8 Things Not to Put in a Written Will

8 Things That Shouldn’t Be In Your Written Will

Online legal document services have become very popular over the last couple decades. People are using these template services to generate their written will, durable power of attorney, living will, healthcare directive, and more. While these services can be helpful for simple wills, many times they are my best referral sources. That’s mainly due to some common will drafting mistakes..

We also see a lot of mistakes with handwritten wills. Commonly called “holographic wills,” these are more prevalent than you would think. But even though they’re handwritten, they still must comply with state rules. They must be executed in a specific way with a certain number of witnesses. They have to be notarized just like a typed will. Regardless of how you generate your written will, there are some things that don’t need to be in there!

Things That Shouldn’t Be in Your Written Will

1. Funeral Arrangements

It’s never good idea to put your funeral arrangements in your written will, but we see this scenario happen all the time. A family member passes and they’re buried. The family then gets the safety-deposit box opened and finds the written will inside. The will may contain burial wishes, but it’s too late.

The best solution here is to prepay your funeral arrangements and make your wishes known to family. Once you’ve prepaid and made your wishes known, everyone is aware of the plan. I’m a big fan of prepaying funeral expenses because it takes a significant burden off your family during a trying time.

2. Organ Donation

I’m a big proponent of organ donation because it saves lives. But your desire to donate organs shouldn’t be in your written will for the same reason your funeral arrangements shouldn’t be in your written will. Once you’ve passed, you may be buried before your will is found and read. Then it would be too late for your organs to be donated or your body to be used for science.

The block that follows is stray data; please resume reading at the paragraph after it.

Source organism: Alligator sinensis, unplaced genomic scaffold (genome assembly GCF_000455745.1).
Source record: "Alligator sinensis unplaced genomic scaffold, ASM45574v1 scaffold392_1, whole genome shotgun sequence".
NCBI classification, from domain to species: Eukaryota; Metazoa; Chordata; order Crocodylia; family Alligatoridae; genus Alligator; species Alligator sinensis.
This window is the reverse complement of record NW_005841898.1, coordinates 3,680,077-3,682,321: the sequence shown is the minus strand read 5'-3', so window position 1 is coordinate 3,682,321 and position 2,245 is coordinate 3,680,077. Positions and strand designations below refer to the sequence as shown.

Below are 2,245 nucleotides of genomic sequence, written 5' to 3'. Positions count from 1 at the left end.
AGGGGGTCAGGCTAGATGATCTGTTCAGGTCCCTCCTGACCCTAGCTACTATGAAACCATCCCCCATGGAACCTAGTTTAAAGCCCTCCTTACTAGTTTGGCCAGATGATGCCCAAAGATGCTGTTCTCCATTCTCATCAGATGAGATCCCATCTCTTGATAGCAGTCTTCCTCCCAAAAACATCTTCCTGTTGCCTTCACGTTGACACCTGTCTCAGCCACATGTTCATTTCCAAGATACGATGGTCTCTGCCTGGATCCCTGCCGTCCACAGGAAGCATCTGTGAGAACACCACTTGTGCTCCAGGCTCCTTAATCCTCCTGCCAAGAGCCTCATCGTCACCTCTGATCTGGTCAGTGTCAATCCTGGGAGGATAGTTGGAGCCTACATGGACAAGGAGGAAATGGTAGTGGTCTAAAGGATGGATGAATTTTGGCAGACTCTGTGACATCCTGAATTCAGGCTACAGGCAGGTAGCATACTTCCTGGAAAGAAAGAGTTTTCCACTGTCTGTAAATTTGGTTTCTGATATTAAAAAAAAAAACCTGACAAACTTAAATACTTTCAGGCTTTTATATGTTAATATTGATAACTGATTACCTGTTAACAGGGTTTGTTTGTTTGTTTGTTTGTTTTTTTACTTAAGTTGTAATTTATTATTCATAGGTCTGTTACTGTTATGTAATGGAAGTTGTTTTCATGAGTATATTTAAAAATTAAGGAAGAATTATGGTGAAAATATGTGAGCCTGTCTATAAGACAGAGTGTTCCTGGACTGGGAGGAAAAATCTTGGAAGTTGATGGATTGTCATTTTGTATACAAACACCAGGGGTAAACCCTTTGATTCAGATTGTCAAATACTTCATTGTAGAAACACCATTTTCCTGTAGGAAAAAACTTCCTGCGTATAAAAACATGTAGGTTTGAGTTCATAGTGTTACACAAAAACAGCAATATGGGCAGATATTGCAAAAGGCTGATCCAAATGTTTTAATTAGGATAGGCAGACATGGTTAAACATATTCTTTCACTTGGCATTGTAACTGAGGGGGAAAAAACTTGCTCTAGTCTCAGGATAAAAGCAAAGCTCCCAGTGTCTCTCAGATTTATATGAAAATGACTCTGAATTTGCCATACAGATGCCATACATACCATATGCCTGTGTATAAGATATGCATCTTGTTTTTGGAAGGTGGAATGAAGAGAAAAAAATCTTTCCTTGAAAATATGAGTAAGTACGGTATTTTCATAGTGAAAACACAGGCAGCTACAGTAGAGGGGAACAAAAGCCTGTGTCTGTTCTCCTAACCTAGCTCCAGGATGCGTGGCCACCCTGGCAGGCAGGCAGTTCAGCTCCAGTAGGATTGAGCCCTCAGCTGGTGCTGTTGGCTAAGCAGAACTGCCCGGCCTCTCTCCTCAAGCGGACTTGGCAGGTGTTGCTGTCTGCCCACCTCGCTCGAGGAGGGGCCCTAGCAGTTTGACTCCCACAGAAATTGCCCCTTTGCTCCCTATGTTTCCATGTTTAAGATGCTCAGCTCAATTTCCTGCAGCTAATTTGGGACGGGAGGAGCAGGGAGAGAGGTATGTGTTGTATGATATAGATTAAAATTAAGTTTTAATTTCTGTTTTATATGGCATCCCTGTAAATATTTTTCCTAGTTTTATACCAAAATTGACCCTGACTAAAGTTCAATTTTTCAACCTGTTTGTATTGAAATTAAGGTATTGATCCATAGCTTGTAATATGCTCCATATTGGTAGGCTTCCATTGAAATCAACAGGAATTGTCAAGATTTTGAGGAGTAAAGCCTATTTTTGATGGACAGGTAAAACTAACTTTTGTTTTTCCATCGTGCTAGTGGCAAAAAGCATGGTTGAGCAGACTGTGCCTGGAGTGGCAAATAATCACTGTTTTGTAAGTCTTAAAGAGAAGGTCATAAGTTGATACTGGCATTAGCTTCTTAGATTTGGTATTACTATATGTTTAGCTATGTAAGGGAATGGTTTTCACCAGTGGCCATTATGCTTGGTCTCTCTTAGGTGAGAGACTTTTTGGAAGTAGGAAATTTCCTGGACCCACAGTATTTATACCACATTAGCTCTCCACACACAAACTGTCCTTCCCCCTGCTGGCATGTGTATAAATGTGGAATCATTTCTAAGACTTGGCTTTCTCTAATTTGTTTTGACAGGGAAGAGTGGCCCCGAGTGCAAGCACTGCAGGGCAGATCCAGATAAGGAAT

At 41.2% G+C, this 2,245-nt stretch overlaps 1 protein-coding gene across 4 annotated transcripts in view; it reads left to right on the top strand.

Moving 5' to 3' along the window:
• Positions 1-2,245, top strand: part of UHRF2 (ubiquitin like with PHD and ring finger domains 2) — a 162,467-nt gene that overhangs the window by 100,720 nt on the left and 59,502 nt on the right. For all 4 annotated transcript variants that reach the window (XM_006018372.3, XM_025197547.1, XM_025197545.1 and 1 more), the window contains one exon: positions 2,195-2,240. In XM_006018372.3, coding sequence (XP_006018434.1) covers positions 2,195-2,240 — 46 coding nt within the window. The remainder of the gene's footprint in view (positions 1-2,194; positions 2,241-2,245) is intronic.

The best solution here is to register as an organ donor through the Office of Motor Vehicles in your state. In most states they’ll put your organ donor status on your drivers license. I also like to put that information in the Advanced Directive for Healthcare. Either way, make your organ donor wishes known to your family and healthcare providers. Communication is very important here.

3. Retirement Plan Beneficiary Designations

Beneficiary designations for your 401k or IRA are on file with the plan administrator. Those designations shouldn’t be in your written will. The beneficiary designation should be in a contract with the plan administrator, and your will can’t override that designation. If you don’t have any listed beneficiaries under your 401k or IRA plan, then the default rules of the plan itself will apply.

Never name your estate as the beneficiary of your retirement plan. This will cause your heirs to pay a significant amount of income taxes, and nobody wants that. If you have been divorced, make sure the beneficiary on file is your current spouse and not an ex-spouse. If your ex-spouse is listed as the beneficiary, that’s who will get those funds.